When it comes to question 6b, “Do you apply the issue of diversity in your work at school?”, there was not a single respondent who negated the statement. However, as many as half of the teachers surveyed (49%) did not specifically define in which way they do so (although the descriptive part of the question contained suggestions) and how they precisely approach the topic. This result indicates that the respondents might have believed reporting that they do not apply diversity would be seen as unfavorable - the tendency towards socially desirable responses5 might have applied in this case. The intercultural and language-related dimensions was the first choice of the teachers surveyed in the framework of this research, when confronted with the task how and what dimension of diversity to discuss. Thirty-six percent refer to cultural differences and languages when asked what elements of diversity they raise in class. In spite of the suggestions in the descriptive part of the question, very few respondents referred to the dimensions of “religion” and “physical ability” (both 11 %), “sexual orientation” (2%) or “age” (0%). These dimensions seem to be, reasons unknown, of less relevance when it comes to raising diversity awareness in school.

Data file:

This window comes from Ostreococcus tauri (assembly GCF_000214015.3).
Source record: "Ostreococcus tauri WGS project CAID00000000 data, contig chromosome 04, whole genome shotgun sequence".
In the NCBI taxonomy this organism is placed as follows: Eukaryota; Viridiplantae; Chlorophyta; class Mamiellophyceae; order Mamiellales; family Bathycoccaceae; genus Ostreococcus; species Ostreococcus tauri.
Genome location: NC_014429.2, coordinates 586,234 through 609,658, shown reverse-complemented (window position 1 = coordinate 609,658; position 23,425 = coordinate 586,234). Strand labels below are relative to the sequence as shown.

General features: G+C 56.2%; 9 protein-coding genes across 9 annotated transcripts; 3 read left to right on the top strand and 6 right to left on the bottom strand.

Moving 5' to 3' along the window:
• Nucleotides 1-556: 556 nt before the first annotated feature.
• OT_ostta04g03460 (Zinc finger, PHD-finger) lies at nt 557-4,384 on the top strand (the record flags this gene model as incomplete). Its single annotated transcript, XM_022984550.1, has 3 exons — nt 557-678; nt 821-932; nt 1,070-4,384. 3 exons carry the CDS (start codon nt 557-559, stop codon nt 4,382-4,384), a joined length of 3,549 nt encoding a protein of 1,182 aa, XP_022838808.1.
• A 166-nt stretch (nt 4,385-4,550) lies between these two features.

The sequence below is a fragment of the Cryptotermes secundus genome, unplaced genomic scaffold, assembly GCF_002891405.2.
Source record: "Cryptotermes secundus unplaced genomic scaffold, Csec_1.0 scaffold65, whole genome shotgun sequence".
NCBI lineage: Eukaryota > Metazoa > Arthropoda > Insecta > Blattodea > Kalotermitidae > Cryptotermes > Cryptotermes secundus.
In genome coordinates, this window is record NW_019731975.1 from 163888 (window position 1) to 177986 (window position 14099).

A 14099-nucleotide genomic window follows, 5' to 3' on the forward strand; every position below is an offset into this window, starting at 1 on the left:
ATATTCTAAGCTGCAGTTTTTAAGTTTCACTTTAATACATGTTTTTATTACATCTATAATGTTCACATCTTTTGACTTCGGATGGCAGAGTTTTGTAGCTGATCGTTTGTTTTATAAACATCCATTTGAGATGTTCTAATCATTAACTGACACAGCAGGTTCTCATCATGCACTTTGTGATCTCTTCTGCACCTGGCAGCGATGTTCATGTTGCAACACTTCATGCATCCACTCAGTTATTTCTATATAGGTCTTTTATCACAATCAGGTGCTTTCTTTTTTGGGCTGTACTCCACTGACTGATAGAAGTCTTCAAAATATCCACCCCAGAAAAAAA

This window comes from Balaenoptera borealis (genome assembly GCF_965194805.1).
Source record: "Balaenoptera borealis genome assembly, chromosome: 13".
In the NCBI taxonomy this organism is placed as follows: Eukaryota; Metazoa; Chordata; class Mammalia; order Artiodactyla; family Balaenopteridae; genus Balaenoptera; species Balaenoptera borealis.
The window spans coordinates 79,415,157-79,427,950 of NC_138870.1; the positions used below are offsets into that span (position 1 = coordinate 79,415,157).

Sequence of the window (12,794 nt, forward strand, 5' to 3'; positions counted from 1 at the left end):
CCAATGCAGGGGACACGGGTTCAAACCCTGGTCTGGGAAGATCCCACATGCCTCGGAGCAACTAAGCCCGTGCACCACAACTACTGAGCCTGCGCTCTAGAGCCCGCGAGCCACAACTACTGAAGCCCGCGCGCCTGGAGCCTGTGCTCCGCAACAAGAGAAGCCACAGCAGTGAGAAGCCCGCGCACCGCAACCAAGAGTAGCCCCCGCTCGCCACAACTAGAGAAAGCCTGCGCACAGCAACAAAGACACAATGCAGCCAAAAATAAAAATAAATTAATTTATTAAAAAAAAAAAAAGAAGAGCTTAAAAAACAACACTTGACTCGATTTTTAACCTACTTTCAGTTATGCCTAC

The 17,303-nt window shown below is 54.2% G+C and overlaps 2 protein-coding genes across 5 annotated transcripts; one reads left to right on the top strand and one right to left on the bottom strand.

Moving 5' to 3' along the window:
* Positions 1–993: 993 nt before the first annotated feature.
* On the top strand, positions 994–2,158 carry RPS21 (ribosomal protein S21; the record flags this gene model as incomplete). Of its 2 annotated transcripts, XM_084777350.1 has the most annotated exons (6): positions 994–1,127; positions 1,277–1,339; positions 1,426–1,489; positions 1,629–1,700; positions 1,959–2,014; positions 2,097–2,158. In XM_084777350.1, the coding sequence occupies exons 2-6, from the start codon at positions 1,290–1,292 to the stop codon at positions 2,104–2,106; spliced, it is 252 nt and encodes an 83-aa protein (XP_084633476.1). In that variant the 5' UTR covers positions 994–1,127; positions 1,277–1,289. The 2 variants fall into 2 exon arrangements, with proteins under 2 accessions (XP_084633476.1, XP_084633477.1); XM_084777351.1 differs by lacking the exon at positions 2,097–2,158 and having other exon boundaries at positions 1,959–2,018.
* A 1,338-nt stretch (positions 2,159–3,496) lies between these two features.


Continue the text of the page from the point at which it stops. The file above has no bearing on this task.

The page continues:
Although only six percent of teachers rated diversity as a threat in question 2a, some three percent of the answers submitted in 2b give interesting insight to latent Islamophobic positions (e.g. a quote from one of the answers “Following, however, what happens in the contemporary societies, especially in the West, I observe that people of Muslim faith presently fight their “Holy War”, my translation, M.K.). This might be due to the high-scale media coverage on Syria and the IS during the time the survey was carried out.6